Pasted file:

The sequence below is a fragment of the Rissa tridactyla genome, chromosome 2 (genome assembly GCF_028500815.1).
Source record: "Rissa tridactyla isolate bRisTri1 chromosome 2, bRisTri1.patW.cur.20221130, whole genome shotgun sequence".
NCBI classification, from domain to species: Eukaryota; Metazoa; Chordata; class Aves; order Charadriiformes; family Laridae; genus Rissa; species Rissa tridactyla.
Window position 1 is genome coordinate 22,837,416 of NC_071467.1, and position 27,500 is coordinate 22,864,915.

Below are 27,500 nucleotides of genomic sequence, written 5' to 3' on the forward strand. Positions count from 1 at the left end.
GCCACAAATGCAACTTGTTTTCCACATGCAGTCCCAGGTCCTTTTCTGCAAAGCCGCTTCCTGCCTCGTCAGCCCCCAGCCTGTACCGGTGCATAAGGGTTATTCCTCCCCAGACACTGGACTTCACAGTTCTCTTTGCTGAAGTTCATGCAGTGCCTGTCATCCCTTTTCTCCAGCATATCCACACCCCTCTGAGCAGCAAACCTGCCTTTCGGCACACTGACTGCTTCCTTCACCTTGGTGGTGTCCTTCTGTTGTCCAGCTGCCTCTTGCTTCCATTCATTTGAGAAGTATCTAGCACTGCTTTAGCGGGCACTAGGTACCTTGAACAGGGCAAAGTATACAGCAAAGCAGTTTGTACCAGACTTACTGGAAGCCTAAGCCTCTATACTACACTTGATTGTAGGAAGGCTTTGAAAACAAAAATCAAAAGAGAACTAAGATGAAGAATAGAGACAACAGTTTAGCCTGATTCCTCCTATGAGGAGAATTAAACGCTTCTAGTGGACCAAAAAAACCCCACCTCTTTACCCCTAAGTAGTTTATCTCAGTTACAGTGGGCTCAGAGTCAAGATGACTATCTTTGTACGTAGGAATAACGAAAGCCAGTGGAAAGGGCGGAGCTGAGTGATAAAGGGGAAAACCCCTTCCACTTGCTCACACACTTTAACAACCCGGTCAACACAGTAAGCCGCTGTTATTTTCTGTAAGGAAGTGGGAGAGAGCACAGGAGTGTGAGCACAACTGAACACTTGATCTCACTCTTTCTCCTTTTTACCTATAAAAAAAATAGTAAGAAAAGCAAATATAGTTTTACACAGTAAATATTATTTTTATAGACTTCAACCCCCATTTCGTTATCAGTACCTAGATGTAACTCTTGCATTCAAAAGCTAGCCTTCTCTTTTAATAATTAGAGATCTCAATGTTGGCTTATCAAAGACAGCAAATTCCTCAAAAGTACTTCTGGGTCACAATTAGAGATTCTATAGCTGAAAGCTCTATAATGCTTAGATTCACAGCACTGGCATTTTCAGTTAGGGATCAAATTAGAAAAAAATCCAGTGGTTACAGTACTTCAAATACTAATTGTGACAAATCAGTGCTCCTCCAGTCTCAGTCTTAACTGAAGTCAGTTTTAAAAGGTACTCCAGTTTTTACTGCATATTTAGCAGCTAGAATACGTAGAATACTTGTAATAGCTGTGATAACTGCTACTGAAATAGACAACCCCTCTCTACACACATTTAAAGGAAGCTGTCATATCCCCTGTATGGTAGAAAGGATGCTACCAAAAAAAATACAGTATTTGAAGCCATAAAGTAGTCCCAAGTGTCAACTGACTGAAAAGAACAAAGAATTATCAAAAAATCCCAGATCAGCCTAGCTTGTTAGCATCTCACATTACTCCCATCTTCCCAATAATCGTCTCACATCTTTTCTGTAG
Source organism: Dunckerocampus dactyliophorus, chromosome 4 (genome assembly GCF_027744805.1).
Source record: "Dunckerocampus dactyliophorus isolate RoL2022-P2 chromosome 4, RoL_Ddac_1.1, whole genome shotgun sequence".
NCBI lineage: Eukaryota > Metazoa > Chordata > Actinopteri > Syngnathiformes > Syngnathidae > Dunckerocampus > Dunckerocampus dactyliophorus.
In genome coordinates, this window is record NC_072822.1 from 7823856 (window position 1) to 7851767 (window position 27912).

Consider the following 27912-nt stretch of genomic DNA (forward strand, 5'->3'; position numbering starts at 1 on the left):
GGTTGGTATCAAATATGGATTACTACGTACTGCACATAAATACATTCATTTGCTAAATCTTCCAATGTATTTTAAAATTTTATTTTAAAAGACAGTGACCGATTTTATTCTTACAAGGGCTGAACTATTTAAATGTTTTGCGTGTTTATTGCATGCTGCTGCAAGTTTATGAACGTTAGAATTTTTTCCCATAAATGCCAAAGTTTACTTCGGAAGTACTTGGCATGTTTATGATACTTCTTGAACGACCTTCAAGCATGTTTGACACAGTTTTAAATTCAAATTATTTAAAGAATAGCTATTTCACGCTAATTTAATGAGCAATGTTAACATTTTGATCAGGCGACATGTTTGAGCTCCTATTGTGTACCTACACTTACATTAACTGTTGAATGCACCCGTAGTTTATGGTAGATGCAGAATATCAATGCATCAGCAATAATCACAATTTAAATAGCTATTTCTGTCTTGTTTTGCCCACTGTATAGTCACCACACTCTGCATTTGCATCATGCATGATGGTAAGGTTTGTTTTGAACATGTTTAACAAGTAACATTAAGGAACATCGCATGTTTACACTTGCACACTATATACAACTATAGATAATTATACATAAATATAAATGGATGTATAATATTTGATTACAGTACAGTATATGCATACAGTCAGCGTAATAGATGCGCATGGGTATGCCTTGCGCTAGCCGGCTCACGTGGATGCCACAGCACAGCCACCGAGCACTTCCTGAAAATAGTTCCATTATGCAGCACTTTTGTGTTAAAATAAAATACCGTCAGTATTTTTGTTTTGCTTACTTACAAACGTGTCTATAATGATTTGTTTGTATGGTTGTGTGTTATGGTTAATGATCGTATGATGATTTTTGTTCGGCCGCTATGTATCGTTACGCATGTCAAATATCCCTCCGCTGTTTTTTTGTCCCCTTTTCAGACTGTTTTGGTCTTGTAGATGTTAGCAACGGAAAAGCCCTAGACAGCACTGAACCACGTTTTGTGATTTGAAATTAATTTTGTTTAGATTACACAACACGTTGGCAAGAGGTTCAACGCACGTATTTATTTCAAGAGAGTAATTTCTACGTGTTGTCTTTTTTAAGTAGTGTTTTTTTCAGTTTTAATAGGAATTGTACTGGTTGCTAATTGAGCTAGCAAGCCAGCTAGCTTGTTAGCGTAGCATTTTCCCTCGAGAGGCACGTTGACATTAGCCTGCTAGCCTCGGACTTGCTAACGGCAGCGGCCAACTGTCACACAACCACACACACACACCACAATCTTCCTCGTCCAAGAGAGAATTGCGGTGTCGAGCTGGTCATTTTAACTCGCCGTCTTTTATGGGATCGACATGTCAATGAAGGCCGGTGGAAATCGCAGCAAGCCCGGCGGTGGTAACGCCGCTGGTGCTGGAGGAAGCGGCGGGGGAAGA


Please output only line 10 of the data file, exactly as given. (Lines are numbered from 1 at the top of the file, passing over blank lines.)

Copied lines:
In genome coordinates, this window is record NC_072822.1 from 7823856 (window position 1) to 7851767 (window position 27912).